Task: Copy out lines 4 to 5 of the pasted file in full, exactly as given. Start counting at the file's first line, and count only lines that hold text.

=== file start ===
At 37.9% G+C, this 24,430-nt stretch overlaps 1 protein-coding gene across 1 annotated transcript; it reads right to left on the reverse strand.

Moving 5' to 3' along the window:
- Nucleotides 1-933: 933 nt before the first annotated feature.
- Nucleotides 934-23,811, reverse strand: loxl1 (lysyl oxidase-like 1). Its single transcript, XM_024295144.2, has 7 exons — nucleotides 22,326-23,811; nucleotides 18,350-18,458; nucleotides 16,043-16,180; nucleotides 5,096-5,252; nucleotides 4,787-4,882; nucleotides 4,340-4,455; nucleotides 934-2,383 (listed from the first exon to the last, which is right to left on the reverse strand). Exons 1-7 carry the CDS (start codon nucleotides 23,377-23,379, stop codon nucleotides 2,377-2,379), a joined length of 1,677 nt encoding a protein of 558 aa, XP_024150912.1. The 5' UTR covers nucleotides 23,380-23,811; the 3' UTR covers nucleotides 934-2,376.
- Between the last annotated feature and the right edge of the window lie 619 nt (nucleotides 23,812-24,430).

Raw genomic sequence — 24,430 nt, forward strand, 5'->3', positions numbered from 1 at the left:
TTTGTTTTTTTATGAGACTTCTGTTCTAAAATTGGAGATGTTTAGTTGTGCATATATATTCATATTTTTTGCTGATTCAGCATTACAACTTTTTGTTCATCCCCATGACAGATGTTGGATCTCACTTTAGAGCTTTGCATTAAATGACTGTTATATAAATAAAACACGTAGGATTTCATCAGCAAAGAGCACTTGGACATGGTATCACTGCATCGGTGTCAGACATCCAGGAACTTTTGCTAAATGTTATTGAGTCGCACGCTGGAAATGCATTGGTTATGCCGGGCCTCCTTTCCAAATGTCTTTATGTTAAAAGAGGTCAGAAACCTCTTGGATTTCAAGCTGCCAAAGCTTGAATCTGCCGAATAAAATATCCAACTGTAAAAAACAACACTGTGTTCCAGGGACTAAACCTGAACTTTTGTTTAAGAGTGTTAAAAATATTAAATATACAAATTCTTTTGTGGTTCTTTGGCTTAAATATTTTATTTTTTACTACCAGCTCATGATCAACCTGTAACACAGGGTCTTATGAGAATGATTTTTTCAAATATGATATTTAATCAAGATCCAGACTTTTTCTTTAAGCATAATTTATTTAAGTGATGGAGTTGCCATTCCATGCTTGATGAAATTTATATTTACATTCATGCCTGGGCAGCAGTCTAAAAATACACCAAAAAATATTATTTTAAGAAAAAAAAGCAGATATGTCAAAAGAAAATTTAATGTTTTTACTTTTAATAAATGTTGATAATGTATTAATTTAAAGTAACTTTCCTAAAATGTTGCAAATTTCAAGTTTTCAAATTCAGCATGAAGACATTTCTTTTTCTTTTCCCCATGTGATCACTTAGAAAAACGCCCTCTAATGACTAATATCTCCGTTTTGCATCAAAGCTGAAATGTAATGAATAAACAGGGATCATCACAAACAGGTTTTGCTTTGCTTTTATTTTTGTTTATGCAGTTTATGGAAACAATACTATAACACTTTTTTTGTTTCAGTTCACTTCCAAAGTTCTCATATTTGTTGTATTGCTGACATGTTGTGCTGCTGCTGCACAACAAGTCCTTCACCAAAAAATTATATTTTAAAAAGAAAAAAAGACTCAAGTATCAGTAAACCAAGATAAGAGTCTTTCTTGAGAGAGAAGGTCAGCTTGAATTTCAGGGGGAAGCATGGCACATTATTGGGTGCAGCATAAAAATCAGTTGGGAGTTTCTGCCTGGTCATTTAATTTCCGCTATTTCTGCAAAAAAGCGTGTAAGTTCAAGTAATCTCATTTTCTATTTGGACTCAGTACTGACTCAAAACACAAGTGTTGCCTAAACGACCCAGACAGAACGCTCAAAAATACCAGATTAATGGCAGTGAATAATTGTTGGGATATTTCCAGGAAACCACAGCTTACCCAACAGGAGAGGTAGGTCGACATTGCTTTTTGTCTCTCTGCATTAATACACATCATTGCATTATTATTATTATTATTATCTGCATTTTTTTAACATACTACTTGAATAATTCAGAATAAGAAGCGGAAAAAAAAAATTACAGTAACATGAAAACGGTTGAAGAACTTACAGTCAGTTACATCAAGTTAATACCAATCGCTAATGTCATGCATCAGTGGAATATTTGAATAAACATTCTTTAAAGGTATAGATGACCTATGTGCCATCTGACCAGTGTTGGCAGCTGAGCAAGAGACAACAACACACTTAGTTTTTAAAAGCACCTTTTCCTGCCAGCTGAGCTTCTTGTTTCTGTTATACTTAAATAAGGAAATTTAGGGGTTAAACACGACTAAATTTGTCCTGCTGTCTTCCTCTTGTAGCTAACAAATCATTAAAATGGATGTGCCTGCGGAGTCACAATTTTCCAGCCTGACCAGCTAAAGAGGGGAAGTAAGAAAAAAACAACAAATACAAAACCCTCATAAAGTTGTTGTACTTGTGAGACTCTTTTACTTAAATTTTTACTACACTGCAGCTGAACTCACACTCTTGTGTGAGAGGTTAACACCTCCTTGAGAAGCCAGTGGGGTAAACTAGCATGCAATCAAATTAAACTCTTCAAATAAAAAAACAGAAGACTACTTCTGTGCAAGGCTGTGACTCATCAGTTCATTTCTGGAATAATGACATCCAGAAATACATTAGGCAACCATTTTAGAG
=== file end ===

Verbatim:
- Nucleotides 934-23,811, reverse strand: loxl1 (lysyl oxidase-like 1). Its single transcript, XM_024295144.2, has 7 exons — nucleotides 22,326-23,811; nucleotides 18,350-18,458; nucleotides 16,043-16,180; nucleotides 5,096-5,252; nucleotides 4,787-4,882; nucleotides 4,340-4,455; nucleotides 934-2,383 (listed from the first exon to the last, which is right to left on the reverse strand). Exons 1-7 carry the CDS (start codon nucleotides 23,377-23,379, stop codon nucleotides 2,377-2,379), a joined length of 1,677 nt encoding a protein of 558 aa, XP_024150912.1. The 5' UTR covers nucleotides 23,380-23,811; the 3' UTR covers nucleotides 934-2,376.
- Between the last annotated feature and the right edge of the window lie 619 nt (nucleotides 23,812-24,430).